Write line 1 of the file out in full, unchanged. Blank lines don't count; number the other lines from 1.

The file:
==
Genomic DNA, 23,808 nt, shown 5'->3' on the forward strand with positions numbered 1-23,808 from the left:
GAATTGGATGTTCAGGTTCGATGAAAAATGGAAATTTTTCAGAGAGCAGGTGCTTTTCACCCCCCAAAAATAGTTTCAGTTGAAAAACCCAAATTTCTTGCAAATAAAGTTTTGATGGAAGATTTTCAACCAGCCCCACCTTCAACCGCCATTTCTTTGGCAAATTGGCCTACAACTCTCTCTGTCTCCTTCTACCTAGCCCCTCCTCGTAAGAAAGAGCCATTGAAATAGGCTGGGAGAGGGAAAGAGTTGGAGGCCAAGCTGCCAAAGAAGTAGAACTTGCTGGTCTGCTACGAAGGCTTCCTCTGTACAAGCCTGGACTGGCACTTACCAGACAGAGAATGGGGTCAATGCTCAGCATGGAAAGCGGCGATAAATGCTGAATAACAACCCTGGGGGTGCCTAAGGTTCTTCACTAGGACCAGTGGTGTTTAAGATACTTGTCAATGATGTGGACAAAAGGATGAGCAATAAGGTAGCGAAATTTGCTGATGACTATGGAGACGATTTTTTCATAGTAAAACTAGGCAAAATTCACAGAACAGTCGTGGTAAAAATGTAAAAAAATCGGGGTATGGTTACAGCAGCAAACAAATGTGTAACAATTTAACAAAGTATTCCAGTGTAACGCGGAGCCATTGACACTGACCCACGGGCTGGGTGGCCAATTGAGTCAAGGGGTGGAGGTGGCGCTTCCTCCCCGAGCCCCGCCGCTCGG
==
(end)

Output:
Genomic DNA, 23,808 nt, shown 5'->3' on the forward strand with positions numbered 1-23,808 from the left: